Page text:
In Defense of the Borg
Who are these Borg anyway? According to Wikipedia “The Borg are a fictional pseudo-race of cybernetic organisms depicted in the Star Trek universe.” They were cleverly designed to be an extremely powerful and evil race to fight against Star Trek’s “virtuous” Federation of Planets. Could it be that the powers-that-be have created a Boogeyman in order to place all the attention upon him, whilst avoiding any of it upon themselves?
In all honesty, the point is not to defend The Borg, for they are an effective science fiction arch villain character. Instead, I intend to use the character’s subtext to show that The Borg represent a viable and even desirable future for humanity. This is particularly true in light of major planetary problems which the human species is now confronting.
The fundamental conflict between the Borg and humans is that of the Collective versus the individual.
Furthermore, we are told that it is only throughout the power of a few chosen man-of-courage, genius and virtue that humanity has advanced. But is this not a wholehearted myth? I do not deny that by means of incredible efforts and initiative many individuals have indeed achieved and contributed a great deal to civilization. But the question remains. Have any of these individuals achieved anything solely, uniquely and truthfully on their own? The answer is a resounding no!
Human beings are individuals, of course. But they are first and foremost social beings; totally dependent on one another. At birth, humans are already born into a family unit of at least two; the mother and the baby. But even the mother belongs to a larger social group which provides food, clothing, shelter, health care, etc.
In short, humans are so frail at birth and their development takes so long, that it makes them entirely dependent on society to survive. Just about anything a human being does throughout his or her life will be done in concert and with the help of others.
Ironically, the more we become isolated from each other by accentuating our mythical individualism, the weaker we become. It is throughout the aggregated power of others that our individual power increases exponentially.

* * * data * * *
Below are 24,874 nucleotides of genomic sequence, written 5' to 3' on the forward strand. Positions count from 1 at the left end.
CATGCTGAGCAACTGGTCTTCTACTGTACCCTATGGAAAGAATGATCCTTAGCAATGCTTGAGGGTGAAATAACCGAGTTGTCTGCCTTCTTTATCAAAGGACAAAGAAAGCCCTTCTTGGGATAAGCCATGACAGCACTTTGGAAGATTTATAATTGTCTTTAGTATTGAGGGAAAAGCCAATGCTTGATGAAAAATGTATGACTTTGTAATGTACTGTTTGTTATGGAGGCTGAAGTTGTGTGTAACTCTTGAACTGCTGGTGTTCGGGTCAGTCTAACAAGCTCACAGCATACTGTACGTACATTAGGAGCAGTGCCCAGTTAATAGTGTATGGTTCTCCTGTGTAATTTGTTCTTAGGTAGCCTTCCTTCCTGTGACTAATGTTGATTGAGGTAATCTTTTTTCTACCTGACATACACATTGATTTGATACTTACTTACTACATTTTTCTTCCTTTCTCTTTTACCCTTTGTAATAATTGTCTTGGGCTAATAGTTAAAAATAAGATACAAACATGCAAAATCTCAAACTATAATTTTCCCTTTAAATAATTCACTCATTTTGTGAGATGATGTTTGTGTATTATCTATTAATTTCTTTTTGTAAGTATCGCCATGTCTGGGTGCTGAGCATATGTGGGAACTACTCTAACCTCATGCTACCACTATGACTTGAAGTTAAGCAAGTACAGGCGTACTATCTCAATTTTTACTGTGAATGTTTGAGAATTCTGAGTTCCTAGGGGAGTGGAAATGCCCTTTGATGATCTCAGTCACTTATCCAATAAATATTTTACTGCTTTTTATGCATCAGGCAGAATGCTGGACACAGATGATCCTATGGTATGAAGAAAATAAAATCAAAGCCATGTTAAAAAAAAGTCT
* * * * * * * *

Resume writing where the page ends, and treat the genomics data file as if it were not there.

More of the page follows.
In light of these arguments we see that the conflict between the Borg and humanity is not that of the collective versus the individual but instead between lower forms of human collective and the collective of a truly advanced civilization. Nevertheless, many of you would argue that the Borg are evil. There is no denying that the creators of this fictitious character did add some nasty traits; to wit:
- They are ugly, dark-grey and zombie like
- They are mindless drones
- They are not individuals
- They conquer and assimilate other species by force
It is inconceivable that such an advanced civilization could not have solved beauty…
The Borg are called mindless drones. Again this doesn’t seem logical since they have achieved huge technological progress in order to connect to the hive-mind. In addition, the rate of learning once plugged-in is probably enormous. Once again the “mindless” moniker doesn’t fit.
How, to conquer and forcefully assimilate other species is truly evil. It is somewhat ironical that in real life human civilizations have done precisely that. However, it is more likely that instead of conquering and assimilating different species; the Borg would actually have to deliberate on countless civilizations desperately wanting to join in.
It is unlikely that when the chasm between two distinct civilizations is so large, that the advanced civilization assimilates the backward one. There are other characters in the Star Trek universe that are a lot more developed, such as the Omnipotent Q. And this extremely advanced civilization simply doesn’t accept anyone else in their club: Such behavior is more realistic.
Let us enumerate some of the many qualities exhibited by the Borg.
- There are no secrets, therefore truth reigns supreme
- They are probably extremely democratic
- They will of the people always rules
- They have the ultimate form of mental communication
- They make ample use of enhanced cybernetic parts
- They have a decentralized command-and-control network
- They synthesize nutrients at the cellular level so they don’t eat
- They are extremely adaptive and respond incredibly fast
- Their thoughts and emotions are preserved for ever
And lastly, they operate solely toward the fulfilling of one purpose: To add the biological and technological distinctiveness of other species to their own in pursuit of perfection.
“Adding the distinctiveness of other species” means that when they do assimilate another species, their entire cultural heritage is preserved forever. Contrast this Borg behavior with our own and we come up short. How many cultures have been lost, forever, to conquest? I have heard that these days an entire language is lost forever, every two weeks!
In parting, thinking about the Borg reminds me of the old quote from the Roman author Phaedrus: “Things are not always what they seem; the first appearance deceives many; the intelligence of a few perceives what has been carefully hidden.”